In October, Aaron Rodgers, Green Bay Packers quarterback suffered a collarbone fracture. He is now ready to return to the field. Physical therapist, Chad Kofoed explains what rehab is like for a professional athlete.
What is the typical recovery time for a broken collarbone?
This can vary based on the severity and type of fracture. Smaller collarbone fractures that do not need surgery can often heal in as little as four to six weeks. Larger fractures broken into many pieces requires stabilization with a plate and screws. This type of fracture may take three or more months to heal.
Aaron Rodgers surgery involved 2 plates and 13 screws.
For a professional athlete what does rehab look like?
For a professional athlete or not, all rehab follows the same general process:
Just Heal: All fractures need time to heal and generally be left alone. The first four weeks of his recovery likely involved wearing a sling and keeping more of his total body rather than rehabbing his shoulder.
Range Of Motion (ROM): The second part of rehab from a collarbone fracture involves restoring the full ROM needed to throw a football again. Luckily for Rodgers, no secondary muscle injury occurred with his fracture. His flexibility likely returned with only a week or two of mild stretching.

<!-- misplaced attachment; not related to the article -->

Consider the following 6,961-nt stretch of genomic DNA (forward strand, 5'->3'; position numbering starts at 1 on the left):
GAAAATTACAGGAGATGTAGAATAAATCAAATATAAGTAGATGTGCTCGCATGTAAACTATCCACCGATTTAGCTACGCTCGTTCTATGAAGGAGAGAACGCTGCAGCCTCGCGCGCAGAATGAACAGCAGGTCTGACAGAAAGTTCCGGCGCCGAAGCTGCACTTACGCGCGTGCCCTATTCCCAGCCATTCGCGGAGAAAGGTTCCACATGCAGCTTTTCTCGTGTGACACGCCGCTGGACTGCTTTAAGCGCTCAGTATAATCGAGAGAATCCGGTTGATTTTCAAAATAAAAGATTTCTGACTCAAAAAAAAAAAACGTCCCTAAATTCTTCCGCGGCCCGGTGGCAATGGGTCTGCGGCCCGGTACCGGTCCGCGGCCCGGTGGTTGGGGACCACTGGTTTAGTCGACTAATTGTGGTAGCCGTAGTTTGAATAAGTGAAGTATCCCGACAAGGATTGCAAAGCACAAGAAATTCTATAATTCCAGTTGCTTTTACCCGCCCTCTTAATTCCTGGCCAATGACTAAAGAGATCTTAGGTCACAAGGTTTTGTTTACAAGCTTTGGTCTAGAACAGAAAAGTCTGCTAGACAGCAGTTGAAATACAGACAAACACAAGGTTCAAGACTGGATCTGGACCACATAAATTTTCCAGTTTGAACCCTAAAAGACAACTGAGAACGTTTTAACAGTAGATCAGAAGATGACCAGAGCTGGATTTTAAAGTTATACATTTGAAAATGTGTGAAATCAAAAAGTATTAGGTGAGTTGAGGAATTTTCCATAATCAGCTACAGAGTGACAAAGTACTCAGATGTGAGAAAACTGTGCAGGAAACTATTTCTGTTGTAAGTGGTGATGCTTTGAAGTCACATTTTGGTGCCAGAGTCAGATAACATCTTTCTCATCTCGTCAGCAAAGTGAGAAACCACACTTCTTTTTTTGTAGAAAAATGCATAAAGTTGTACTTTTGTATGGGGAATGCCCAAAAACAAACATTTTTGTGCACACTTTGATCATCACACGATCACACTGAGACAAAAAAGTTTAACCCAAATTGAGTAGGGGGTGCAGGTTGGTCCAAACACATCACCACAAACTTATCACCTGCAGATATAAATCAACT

Strengthening: Regaining total shoulder strength is crucial before a throwing program can begin. With advances in rehab, such as blood flow restriction therapy, progressions in strength after surgery occurring post operatively faster than ever before.
Throwing: Rodgers has now been throwing for a few weeks and conditioning his arm to return to the field.
Will rehab continue after getting back onto the field?
Yes and no. For the most part, once his a fracture has healed he should be able to return to play unrestricted. Mild increases in pain and swelling around the fracture site is not uncommon. The team’s medical staff will watch and treat these symptoms as they occur.
How does this compare to a non-pro athlete?
The main difference in rehab of a professional athlete comes down to risk vs. reward. Most patients rehabbing from a collarbone fracture don’t care if it takes 8 or 12 weeks, just as long as they get better. With Rodgers, the fate of the Packers team does rest on his shoulders. His return is a calculated decision, made by the team’s medical staff, coaches, management, and both Rodgers and his agent. If the Packers were out of the playoffs at this point, there would be no need to consider bringing him back this year.